The next day, after class, Amber put a brown paper sack on her desk and pulled out her own sandwich. Our daily lunches together had begun. It was my first year at a new school, I hadn’t made any friends, I didn’t know anyone, so I figured, why not? Amber and I would talk about everything, from books we were reading to favorite tv shows. She would talk to me about the struggles they were having at home, teachers she was having a problem with and some days we even worked on homework. I have to admit though; my lunches with Amber were purely selfish. Never had I felt like I was making such a difference in the life of a child then I did for those 30 minutes every day with her. Some days Dana, Amber’s sister, would eat lunch with us, or other friends she invited would come by, especially if we were going to be talking about a book they had recently read. But for the most part, it was just Amber and I.
A week before Christmas, Amber’s family was evicted from their home. I still tear up when I remember her sitting in my room crying, telling me that her family of seven would be living out of their van. She wasn’t even upset for herself, she was sad because her dad felt like he had failed them. I did what I could, especially about getting them help for Christmas and luckily within a month they were back in government housing.
Amber’s a senior in high school now. She’s struggled with school but will be graduating in May. She calls me, not as often as she used to but at least once a month, to tell me how she’s doing or ask my advice about a boy (god help us!) or get help with a homework assignment. I have her younger sister this year and she is the spitting image of Amber and just as sweet and lovable.
There are a lot of people out there who do this job that shouldn’t. Teachers who come to school for the paycheck and the summer vacations. There are also those of us out there who work and work and work and are never appreciated. I truly consider myself one of the lucky ones. I love my job and I think, on most days, the kids love me back. I’m fortunate to have had a student that made such an impact on me. There are lots of teachers out there who can’t say that or don’t have that memory. Amber, thanks for splitting a sandwich with me.
Life Lesson: “Slow down and eat lunch. It might just be the meal that changes your life.”
Feel me up!
Book Review: Totally JoeOccasionally I’ve reviewed a book here that I have read/used for school. I’ve been sitting on Totally Joe for a while (and for a reason).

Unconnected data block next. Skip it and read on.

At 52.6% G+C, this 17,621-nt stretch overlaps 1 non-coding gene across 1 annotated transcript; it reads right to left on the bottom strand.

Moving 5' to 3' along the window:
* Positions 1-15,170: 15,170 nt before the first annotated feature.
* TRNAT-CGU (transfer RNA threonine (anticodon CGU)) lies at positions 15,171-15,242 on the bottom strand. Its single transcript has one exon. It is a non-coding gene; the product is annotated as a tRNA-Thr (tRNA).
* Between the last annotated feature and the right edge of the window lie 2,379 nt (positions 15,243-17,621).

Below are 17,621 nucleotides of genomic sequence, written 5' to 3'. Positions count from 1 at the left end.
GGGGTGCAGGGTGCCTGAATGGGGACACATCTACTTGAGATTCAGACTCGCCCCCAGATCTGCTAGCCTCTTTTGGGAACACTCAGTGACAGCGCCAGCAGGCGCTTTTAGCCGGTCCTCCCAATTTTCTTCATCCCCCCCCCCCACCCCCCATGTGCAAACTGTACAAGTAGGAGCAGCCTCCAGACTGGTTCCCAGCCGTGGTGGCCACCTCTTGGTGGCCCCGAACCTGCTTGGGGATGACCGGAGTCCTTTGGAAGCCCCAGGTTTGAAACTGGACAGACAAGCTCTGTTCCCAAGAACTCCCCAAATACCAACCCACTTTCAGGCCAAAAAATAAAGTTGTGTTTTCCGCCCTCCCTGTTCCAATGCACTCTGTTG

Totally Joe is the story of Joe Bunch, lovable misfit and celebrity wannabe from Paintbrush Falls, New York. Like his longtime best friends Addie, Skeezie, and Bobby, Joe's been called names all his life. So when he's given the assignment to write his alphabiography -- the story of his life from A to Z -- Joe has his doubts. This whole thing could be serious ammunition for bullying if it falls into the wrong hands.
But Joe discovers there's more to the assignment -- and his life -- than meets the eye. Especially when he gets to the letter C, which stands for Colin Briggs, the coolest guy in the seventh grade (seriously) -- and Joe's secret boyfriend.
By the time Joe gets to the letter Z, he's pretty much bared his soul about everything. And Joe's okay with that because he likes who he is. He's Totally Joe, and that's the best thing for him to be.
Here is an exuberant, funny, totally original story of one boy's coming out -- and coming-of-age.
More below the cut
Totally Joe is a great book for kids, especially ones dealing with being different and not fitting in, but reading this one as an adult was, well, amazing. Howe has one of the best voices I have ever read on paper. Almost every line is funny (hard to do and not force it) and his ability to recreate situations and deliver dialogue is stunning. I read TJ in one day and couldn’t stop laughing and the book hasn’t stayed on the shelf since. My kids love it and I highly recommend it. Even if you’re a grown up, even if you’re straight, Totally Joe is more than just a great read, it’s an experience.
Interview with James Howe
So, why have I been sitting on the review for so long? Well, because I want to do my own alphabiography, of course! Let’s call it a New Year’s Challenge! Every week, I plan (hope) to post a new letter of the alphabet. In six months, my very own alphabiography should be complete!
Buy Totally Joe here!
Joe Bunch, The Early Years:
"My mom says that I played wedding for about a year and that I kept asking everybody if they would marry me. Even Jeff. (That was the only time anyone can remember Jeff threatening to clobber me on a regular basis.) I had my Lainy doll marry my Ken doll. I also had her marry some of my Barbies. And G.I. Joe. (I hated that the soldier doll had my name. I mean, please. I didn't play with him much. He was another Christmas present from my clueless grandparents. One time when they were visiting, my grandpa asked me if G.I. Joe had been in any wars lately. I said, 'No, but he and Ken got married last week.' Every Christmas since then, my grandparents have sent me a check.)”